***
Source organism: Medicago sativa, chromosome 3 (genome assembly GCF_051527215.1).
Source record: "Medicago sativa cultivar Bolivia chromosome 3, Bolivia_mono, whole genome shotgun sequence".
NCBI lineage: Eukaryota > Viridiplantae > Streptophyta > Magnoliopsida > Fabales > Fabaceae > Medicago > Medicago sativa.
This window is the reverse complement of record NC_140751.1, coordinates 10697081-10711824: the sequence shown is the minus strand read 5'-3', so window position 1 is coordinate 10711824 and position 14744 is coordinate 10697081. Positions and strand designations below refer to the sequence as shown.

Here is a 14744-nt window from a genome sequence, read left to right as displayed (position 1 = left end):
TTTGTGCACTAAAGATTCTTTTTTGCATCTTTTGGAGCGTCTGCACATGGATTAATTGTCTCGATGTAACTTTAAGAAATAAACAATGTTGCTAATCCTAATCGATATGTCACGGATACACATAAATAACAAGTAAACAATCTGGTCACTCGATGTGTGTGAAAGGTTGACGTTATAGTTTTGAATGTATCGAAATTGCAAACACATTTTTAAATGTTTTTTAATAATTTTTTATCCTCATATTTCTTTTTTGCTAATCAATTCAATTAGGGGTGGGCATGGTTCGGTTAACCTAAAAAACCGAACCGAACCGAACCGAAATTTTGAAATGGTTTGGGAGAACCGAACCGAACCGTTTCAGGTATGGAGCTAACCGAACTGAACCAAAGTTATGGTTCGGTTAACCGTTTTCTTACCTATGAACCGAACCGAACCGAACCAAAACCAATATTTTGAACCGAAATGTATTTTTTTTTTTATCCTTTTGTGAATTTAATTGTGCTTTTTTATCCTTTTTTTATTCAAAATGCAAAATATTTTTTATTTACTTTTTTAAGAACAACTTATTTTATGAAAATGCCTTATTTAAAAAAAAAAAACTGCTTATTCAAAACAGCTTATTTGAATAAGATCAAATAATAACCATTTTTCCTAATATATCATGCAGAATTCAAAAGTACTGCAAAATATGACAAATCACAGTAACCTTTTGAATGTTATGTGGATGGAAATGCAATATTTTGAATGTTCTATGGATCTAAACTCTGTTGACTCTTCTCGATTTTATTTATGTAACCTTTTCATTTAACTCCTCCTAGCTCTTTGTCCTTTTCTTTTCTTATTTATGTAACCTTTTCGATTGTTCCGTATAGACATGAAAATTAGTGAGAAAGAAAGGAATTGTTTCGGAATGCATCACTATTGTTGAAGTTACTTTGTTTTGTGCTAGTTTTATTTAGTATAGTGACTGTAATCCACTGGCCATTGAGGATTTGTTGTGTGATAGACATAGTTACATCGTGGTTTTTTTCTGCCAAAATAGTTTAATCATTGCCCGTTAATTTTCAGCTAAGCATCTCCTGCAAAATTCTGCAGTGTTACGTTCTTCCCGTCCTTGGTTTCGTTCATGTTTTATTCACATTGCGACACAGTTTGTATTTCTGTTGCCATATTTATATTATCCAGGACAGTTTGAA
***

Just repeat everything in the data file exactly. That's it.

Source organism: Medicago sativa, chromosome 3 (genome assembly GCF_051527215.1).
Source record: "Medicago sativa cultivar Bolivia chromosome 3, Bolivia_mono, whole genome shotgun sequence".
NCBI lineage: Eukaryota > Viridiplantae > Streptophyta > Magnoliopsida > Fabales > Fabaceae > Medicago > Medicago sativa.
This window is the reverse complement of record NC_140751.1, coordinates 10697081-10711824: the sequence shown is the minus strand read 5'-3', so window position 1 is coordinate 10711824 and position 14744 is coordinate 10697081. Positions and strand designations below refer to the sequence as shown.

Here is a 14744-nt window from a genome sequence, read left to right as displayed (position 1 = left end):
TTTGTGCACTAAAGATTCTTTTTTGCATCTTTTGGAGCGTCTGCACATGGATTAATTGTCTCGATGTAACTTTAAGAAATAAACAATGTTGCTAATCCTAATCGATATGTCACGGATACACATAAATAACAAGTAAACAATCTGGTCACTCGATGTGTGTGAAAGGTTGACGTTATAGTTTTGAATGTATCGAAATTGCAAACACATTTTTAAATGTTTTTTAATAATTTTTTATCCTCATATTTCTTTTTTGCTAATCAATTCAATTAGGGGTGGGCATGGTTCGGTTAACCTAAAAAACCGAACCGAACCGAACCGAAATTTTGAAATGGTTTGGGAGAACCGAACCGAACCGTTTCAGGTATGGAGCTAACCGAACTGAACCAAAGTTATGGTTCGGTTAACCGTTTTCTTACCTATGAACCGAACCGAACCGAACCAAAACCAATATTTTGAACCGAAATGTATTTTTTTTTTTATCCTTTTGTGAATTTAATTGTGCTTTTTTATCCTTTTTTTATTCAAAATGCAAAATATTTTTTATTTACTTTTTTAAGAACAACTTATTTTATGAAAATGCCTTATTTAAAAAAAAAAAACTGCTTATTCAAAACAGCTTATTTGAATAAGATCAAATAATAACCATTTTTCCTAATATATCATGCAGAATTCAAAAGTACTGCAAAATATGACAAATCACAGTAACCTTTTGAATGTTATGTGGATGGAAATGCAATATTTTGAATGTTCTATGGATCTAAACTCTGTTGACTCTTCTCGATTTTATTTATGTAACCTTTTCATTTAACTCCTCCTAGCTCTTTGTCCTTTTCTTTTCTTATTTATGTAACCTTTTCGATTGTTCCGTATAGACATGAAAATTAGTGAGAAAGAAAGGAATTGTTTCGGAATGCATCACTATTGTTGAAGTTACTTTGTTTTGTGCTAGTTTTATTTAGTATAGTGACTGTAATCCACTGGCCATTGAGGATTTGTTGTGTGATAGACATAGTTACATCGTGGTTTTTTTCTGCCAAAATAGTTTAATCATTGCCCGTTAATTTTCAGCTAAGCATCTCCTGCAAAATTCTGCAGTGTTACGTTCTTCCCGTCCTTGGTTTCGTTCATGTTTTATTCACATTGCGACACAGTTTGTATTTCTGTTGCCATATTTATATTATCCAGGACAGTTTGAA